After decades working as a television broadcaster you would think I’d know how to do my own hair and make-up. Quickly. But turns out I don’t. Or, more to the point, I’ve lost the knack.
I blame a little-known post-ISO phenomenon, the COVID Cracked Confidence.
It’s not well known because I just invented it this week. It explains my failure to function as a professional adult – and arrive at a real live, face-to-face meeting on time. “It’s not my fault” I mumbled. “I’ve got the CCC”.
It’s so long since I’ve dressed properly and applied make-up, that I had to take a few YouTube lessons on ‘make-up for mature skins’ (HotandFlashy was very instructive!) then try on a dozen outfits, before I could force myself out the door. This was my first foray back into a workplace in nearly three months, which (unfortunately) involved filming an interview to look and sound better than a hoodie clad zoom meeting. The personal preparation left me utterly discombobulated.
Yep. I’ve got CCC.
A return to the workplace isn’t welcomed by everyone. But nor should we so readily embrace a full-scale flip to working from home. I love ‘flexibility’ as much as the next woman, but I was disturbed to hear some multinationals speak this week of closing office spaces permanently. (I’m still hearing echoes of Fiona Jenkins article ‘Did our employers just requisition our homes?’)
We know working from home has “highlighted and compounded the heavier domestic burden borne by women”, but will more home based work mean more late night juggling the unpaid domestic work? Could this “Scar a Generation of Working Mothers” as the New York Times suggested this week?
Now that Australia is officially in recession, for a moment this week I dared to wonder if there might be a silver lining given The Economist reminded us that “Downturns tend to reduce gender inequality”.
But sadly not this time folks. “Not under COVID-19”.
As if on cue, the Treasurer reinforced that message on Friday. Although, once again, the specific and increased burden both the pandemic and recession place on women wasn’t discussed in the Treasurer’s op ed.
The $25K cash grant to home renovators and home builders announced this week, at a cost to Australia of $688million, will no doubt be great for the construction industry and the men who dominate 82% of the construction workforce, and enjoy 26% higher earnings than their female colleagues.
But here’s a better idea!
With just a little bit of bold innovation, imagine if that purse of public money was directed specifically at the design and construction of community-based housing for the nation’s growing tribe of impoverished and homeless older women. Just imagine: safe and secure group housing projects, green and self-sufficient, where small groups of women could live and support one another and see out their later years in the company of community.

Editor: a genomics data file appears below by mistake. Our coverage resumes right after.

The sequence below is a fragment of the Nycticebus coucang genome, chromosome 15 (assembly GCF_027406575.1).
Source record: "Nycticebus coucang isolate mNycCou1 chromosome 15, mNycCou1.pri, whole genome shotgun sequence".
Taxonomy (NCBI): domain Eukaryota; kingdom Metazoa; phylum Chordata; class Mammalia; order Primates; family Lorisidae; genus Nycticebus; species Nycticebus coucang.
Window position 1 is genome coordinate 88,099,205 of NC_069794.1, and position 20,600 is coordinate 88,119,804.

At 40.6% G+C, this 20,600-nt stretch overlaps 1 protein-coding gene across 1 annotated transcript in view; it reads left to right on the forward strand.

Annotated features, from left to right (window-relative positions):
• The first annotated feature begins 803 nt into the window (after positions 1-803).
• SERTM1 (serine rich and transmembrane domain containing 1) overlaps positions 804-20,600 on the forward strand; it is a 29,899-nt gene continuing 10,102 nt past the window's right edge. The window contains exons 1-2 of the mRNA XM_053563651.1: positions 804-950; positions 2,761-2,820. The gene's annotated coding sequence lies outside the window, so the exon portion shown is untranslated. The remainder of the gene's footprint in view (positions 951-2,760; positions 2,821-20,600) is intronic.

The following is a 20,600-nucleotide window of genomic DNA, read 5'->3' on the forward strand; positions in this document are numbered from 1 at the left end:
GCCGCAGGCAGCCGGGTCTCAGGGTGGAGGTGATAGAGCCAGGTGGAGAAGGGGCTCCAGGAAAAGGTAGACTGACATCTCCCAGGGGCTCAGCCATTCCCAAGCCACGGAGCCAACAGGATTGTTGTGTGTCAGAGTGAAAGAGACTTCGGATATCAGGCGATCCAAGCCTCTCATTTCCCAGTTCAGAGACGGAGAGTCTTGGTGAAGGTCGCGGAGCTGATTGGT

Tell ‘a she’s ‘dreamin! Giddy girl.
On other head spins, if you were made a little giddy this week by the announcement of yet another Senate Inquiry into domestic violence, you’re not alone. Given the last Senate Inquiry shut down months early, with no public hearings or submissions, there is good reason to heave a frustrated sigh of ‘here we go again!’.
Yes, it’s encouraging to hear the Minister for Families, Anne Ruston (pictured) , say ‘We actually want this inquiry to start the conversation’. But how many years of conversation do we need?
Our curated list of Gender News – the pick of the week’s best and most challenging articles – packs a punch this week. Does it surprise you to learn that women are drinking more during the pandemic?Err, no.
Similarly, it may not surprise you to learn that researchers across the globe are increasingly excited by the power of ‘Women in power’. An excellent essay in Social Europe has highlighted how women leaders are “more engaged on issues of social equality, sustainability and innovation, making societies more resilient to external shocks.” And if you don’t believe the commentary – check out their statistical analysis on available data on the coronavirus pandemic. It stacks up!
Last week I mentioned the major flip, on the previous flip-flop, over claims made by the now deceased Norma McCorvey, of Roe v. Wade fame, following a new doco released a week ago in which she admits to a half million dollar pay-off, in agreement to side with evangelical anti-abortionists. This week the Atlantic contemplates whether or not it matters what Norma believed. Or not.
Frankly, I’m as confused by Norma’s position as much as I think she was. But here’s some challenging commentary by a pro-life campaigner who has no doubt at all about her position. Even if it makes her “a gender traitor” – her words. At a time when freedom of speech is so dear to our hearts, I guess I can only encourage the writer’s courage. I just wish such discussion wasn’t wrapped around the foolish disguise of “identity politics”.
On that note I bid you a happy and gentle weekend… with time reserved for quiet contemplation of those special things that nurture us. Those things that bring a snippet of awe.
Yes, I’m suggesting a quiet, little read of Phosphorescence – On Awe, Wonder and Things That Sustain You When The World Goes Dark, by Julia Baird!